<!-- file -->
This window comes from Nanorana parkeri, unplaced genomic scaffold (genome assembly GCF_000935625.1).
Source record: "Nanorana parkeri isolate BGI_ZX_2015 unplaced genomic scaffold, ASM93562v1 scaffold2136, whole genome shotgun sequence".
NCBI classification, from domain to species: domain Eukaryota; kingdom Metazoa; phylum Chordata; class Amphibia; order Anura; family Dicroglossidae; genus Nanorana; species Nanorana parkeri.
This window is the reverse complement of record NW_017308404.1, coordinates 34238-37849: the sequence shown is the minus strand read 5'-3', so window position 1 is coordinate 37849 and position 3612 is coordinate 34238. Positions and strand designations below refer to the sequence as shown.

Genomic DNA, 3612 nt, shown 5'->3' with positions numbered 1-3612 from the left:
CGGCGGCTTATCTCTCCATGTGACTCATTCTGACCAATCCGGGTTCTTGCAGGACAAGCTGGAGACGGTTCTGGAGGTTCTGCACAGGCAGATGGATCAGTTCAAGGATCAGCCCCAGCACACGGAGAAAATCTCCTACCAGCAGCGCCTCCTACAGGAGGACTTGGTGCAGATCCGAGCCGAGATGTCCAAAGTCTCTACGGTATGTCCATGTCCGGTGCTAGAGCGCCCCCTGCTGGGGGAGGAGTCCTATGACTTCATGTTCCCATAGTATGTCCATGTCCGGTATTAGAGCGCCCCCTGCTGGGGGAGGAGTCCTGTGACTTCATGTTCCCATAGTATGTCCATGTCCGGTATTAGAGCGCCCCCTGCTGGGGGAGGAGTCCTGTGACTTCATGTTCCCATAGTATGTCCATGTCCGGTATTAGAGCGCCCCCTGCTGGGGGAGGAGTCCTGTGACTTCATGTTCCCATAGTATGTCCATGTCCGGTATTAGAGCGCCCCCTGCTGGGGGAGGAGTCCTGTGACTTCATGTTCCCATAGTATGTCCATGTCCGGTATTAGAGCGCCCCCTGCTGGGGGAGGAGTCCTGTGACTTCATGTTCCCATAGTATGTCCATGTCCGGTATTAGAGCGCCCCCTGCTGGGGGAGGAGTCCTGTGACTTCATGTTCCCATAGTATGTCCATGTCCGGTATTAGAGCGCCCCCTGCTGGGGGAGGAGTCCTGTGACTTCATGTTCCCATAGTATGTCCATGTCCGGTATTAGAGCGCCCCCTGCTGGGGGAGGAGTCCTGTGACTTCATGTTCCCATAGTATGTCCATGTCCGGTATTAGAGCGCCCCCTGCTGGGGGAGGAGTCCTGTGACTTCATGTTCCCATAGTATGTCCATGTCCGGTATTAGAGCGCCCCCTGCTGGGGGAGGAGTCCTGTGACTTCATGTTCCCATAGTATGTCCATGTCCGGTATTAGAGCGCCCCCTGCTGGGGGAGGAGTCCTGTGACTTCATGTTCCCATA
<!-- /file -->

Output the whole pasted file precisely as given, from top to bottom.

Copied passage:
This window comes from Nanorana parkeri, unplaced genomic scaffold (genome assembly GCF_000935625.1).
Source record: "Nanorana parkeri isolate BGI_ZX_2015 unplaced genomic scaffold, ASM93562v1 scaffold2136, whole genome shotgun sequence".
NCBI classification, from domain to species: domain Eukaryota; kingdom Metazoa; phylum Chordata; class Amphibia; order Anura; family Dicroglossidae; genus Nanorana; species Nanorana parkeri.
This window is the reverse complement of record NW_017308404.1, coordinates 34238-37849: the sequence shown is the minus strand read 5'-3', so window position 1 is coordinate 37849 and position 3612 is coordinate 34238. Positions and strand designations below refer to the sequence as shown.

Genomic DNA, 3612 nt, shown 5'->3' with positions numbered 1-3612 from the left:
CGGCGGCTTATCTCTCCATGTGACTCATTCTGACCAATCCGGGTTCTTGCAGGACAAGCTGGAGACGGTTCTGGAGGTTCTGCACAGGCAGATGGATCAGTTCAAGGATCAGCCCCAGCACACGGAGAAAATCTCCTACCAGCAGCGCCTCCTACAGGAGGACTTGGTGCAGATCCGAGCCGAGATGTCCAAAGTCTCTACGGTATGTCCATGTCCGGTGCTAGAGCGCCCCCTGCTGGGGGAGGAGTCCTATGACTTCATGTTCCCATAGTATGTCCATGTCCGGTATTAGAGCGCCCCCTGCTGGGGGAGGAGTCCTGTGACTTCATGTTCCCATAGTATGTCCATGTCCGGTATTAGAGCGCCCCCTGCTGGGGGAGGAGTCCTGTGACTTCATGTTCCCATAGTATGTCCATGTCCGGTATTAGAGCGCCCCCTGCTGGGGGAGGAGTCCTGTGACTTCATGTTCCCATAGTATGTCCATGTCCGGTATTAGAGCGCCCCCTGCTGGGGGAGGAGTCCTGTGACTTCATGTTCCCATAGTATGTCCATGTCCGGTATTAGAGCGCCCCCTGCTGGGGGAGGAGTCCTGTGACTTCATGTTCCCATAGTATGTCCATGTCCGGTATTAGAGCGCCCCCTGCTGGGGGAGGAGTCCTGTGACTTCATGTTCCCATAGTATGTCCATGTCCGGTATTAGAGCGCCCCCTGCTGGGGGAGGAGTCCTGTGACTTCATGTTCCCATAGTATGTCCATGTCCGGTATTAGAGCGCCCCCTGCTGGGGGAGGAGTCCTGTGACTTCATGTTCCCATAGTATGTCCATGTCCGGTATTAGAGCGCCCCCTGCTGGGGGAGGAGTCCTGTGACTTCATGTTCCCATAGTATGTCCATGTCCGGTATTAGAGCGCCCCCTGCTGGGGGAGGAGTCCTGTGACTTCATGTTCCCATAGTATGTCCATGTCCGGTATTAGAGCGCCCCCTGCTGGGGGAGGAGTCCTGTGACTTCATGTTCCCATA